Commit b142eb83 authored by Pedro Gonnet's avatar Pedro Gonnet
Browse files

tweaked section 3.1.

parent d55defab
......@@ -313,9 +313,12 @@ paradigm in which a computation is broken-down in to a set of
{\em tasks} which can be executed concurrently.
In order to ensure that the tasks are executed in the right
order, e.g.~that data needed by one task is only used once it
has been produced by another task, and that no two tasks
update the same data at the same time, {\em dependencies} between
has been produced by another task, {\em dependencies} between
tasks are specified and strictly enforced by a task scheduler.
Additionally, if two tasks require exclusive access to the same
resource, yet in no particular order, they are treated as
{\em conflicts} and the scheduler ensures that they are not executed
Computations described in this way then parallelize trivially:
each processor repeatedly grabs a task for which all dependencies
have been satisfied and executes it until there are no tasks left.
......@@ -323,15 +326,14 @@ have been satisfied and executes it until there are no tasks left.
The main advantages of using a task-based approach are
\item The order in which the tasks are processed is completely
\item The order in which the tasks are processed, and how they
are assigned to each processor is completely
dynamic and adapts automatically to load imbalances.
\item If the dependencies and conflicts are specified correctly,
there is no need for expensive explicit locking, synchronisation,
or atomic operations to deal with most concurrency problems.
\item Each task has exclusive access to the data it is working on,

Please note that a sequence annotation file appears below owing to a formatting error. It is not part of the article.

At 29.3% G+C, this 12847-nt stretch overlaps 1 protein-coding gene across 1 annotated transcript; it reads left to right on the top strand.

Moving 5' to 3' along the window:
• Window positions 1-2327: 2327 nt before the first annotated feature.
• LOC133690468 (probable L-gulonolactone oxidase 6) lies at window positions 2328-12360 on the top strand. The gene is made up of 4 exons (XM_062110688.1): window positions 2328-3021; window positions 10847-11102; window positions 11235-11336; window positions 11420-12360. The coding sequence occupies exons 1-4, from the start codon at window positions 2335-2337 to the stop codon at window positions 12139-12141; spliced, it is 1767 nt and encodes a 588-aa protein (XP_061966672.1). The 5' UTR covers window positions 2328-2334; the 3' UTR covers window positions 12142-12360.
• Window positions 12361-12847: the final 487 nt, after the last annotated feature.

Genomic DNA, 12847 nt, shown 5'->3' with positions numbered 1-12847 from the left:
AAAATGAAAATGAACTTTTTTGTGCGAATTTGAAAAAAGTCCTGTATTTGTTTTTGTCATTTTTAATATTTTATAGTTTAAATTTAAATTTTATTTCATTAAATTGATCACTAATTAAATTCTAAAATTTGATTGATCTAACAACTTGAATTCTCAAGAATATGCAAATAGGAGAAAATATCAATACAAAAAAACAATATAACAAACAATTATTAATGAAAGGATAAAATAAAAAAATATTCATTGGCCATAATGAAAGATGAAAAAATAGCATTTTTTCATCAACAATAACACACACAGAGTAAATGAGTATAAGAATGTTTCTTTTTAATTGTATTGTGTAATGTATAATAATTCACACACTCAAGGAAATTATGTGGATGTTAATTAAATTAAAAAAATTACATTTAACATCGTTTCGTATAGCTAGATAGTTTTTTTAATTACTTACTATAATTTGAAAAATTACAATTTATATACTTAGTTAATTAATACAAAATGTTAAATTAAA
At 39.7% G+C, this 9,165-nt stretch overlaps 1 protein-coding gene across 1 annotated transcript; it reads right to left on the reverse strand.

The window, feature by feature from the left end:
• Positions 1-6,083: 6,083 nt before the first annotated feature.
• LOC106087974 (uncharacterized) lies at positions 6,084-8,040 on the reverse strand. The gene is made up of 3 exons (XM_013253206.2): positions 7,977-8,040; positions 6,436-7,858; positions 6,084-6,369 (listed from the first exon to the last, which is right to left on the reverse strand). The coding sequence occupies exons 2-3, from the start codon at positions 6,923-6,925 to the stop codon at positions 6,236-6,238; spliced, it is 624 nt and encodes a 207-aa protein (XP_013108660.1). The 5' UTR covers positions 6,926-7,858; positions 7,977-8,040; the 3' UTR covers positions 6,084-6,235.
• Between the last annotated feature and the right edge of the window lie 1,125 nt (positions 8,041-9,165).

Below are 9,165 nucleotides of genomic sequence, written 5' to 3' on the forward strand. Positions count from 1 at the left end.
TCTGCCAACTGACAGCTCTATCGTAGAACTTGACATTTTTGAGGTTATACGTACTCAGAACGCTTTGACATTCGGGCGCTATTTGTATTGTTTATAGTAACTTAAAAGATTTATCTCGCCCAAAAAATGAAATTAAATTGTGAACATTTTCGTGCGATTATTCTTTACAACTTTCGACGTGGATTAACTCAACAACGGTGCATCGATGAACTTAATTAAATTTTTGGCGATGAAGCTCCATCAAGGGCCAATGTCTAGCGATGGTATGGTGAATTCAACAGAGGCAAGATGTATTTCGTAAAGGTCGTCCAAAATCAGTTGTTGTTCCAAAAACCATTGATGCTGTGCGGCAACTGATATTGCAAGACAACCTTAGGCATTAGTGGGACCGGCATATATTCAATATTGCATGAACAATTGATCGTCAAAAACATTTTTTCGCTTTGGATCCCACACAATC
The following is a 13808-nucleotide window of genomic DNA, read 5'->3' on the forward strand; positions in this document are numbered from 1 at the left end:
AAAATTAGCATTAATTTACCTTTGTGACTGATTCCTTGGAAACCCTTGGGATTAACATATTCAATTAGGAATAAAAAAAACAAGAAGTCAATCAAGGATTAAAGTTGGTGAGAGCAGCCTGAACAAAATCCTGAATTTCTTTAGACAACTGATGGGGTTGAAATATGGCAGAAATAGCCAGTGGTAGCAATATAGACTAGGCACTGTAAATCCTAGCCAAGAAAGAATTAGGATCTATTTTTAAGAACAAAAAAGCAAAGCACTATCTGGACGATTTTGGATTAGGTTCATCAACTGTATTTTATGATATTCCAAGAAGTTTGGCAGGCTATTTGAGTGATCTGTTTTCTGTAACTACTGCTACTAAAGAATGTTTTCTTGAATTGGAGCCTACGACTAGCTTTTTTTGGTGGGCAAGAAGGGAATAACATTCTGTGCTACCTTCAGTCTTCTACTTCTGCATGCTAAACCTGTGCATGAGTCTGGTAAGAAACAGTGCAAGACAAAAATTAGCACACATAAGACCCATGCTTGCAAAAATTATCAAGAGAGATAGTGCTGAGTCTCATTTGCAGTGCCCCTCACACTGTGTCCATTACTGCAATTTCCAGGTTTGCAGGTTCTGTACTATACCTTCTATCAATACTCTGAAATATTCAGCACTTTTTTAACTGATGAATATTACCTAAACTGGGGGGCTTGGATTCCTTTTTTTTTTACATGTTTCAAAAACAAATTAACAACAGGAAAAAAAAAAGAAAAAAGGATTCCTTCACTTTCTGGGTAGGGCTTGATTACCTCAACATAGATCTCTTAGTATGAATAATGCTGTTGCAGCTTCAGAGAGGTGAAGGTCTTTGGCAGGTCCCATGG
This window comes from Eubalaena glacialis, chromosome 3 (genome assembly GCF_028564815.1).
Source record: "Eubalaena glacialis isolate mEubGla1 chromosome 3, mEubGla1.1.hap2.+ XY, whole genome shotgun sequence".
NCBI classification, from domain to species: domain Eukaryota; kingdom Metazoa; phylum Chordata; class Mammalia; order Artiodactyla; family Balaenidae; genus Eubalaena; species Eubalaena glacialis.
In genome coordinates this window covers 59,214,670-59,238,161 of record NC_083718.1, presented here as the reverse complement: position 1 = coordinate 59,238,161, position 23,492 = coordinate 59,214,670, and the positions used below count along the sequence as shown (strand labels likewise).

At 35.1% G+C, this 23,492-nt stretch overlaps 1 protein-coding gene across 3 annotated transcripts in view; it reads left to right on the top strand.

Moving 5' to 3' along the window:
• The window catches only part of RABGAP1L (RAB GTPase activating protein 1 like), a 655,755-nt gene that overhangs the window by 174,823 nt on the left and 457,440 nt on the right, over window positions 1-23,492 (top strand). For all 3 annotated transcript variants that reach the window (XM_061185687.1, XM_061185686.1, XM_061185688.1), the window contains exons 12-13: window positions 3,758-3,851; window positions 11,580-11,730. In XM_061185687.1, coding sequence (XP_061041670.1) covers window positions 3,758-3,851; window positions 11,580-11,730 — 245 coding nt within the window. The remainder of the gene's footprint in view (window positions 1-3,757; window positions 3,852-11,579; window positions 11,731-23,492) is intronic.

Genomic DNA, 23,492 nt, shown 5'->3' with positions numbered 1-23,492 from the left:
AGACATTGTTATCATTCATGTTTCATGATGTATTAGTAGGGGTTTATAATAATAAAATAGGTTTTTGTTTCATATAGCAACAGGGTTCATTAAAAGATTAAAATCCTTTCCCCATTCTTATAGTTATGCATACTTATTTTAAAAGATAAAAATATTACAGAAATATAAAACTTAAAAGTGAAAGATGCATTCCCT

thus improving cache locality and efficiency.
If each task operates exclusively on a restricted part of the
problem data, this can lead to high cache locality and efficiency.
Task-based parallelism is not a particularly new concept and therefore
......@@ -345,9 +347,7 @@ techniques easier, we chose to implement our own task scheduler
in \swift, which has since been back-ported as the general-purpose
\qs task scheduler \cite{gonnet2013quicksched}.
This also allowed us to extend the scheduler with the concept of
{\em conflicts}: two tasks conflict if they cannot be executed
concurrently, e.g.~because the access some common resource or memory
location, yet the order in which they are executed is irrelevant.
task conflicts.
Despite its advantages, and the variety of implementations,
task-based parallelism is rarely used in
......@@ -356,7 +356,7 @@ practice (notable exceptions include the PLASMA project
\cite{ref:Bangerth2007} which uses Intel's TBB).
The main problem is that to effectively use task-based parallelism,
most computations need to be completely redesigned to fit the paradigm,
which is usually not an option for existing large and complex codebases.
which is usually not an option for large and complex codebases.
Since we were re-implementing \swift from scratch, this was not an issue.
The tree-based neighbour-finding described above was replaced with a more
......@@ -372,6 +372,12 @@ may be updated.
The task hierarchy is shown in Figure~\ref{tasks}, where the particles in each
cell are first sorted (round tasks) before the particle densities
are computed (first layer of square tasks).
Ghost tasks (triangles) are used to ensure that all density coputations
on a cell of particles have completed before the force evaluation tasks
(second layer of square tasks) can be executed.
Once all the force tasks on a cell of particles have completed,
the integrator tasks (inverted triangles) update the particle positions
and velocities.
Due to the cache-friendly nature of the task-based computations,
and their ability to exploit symmetries in the particle interactions,
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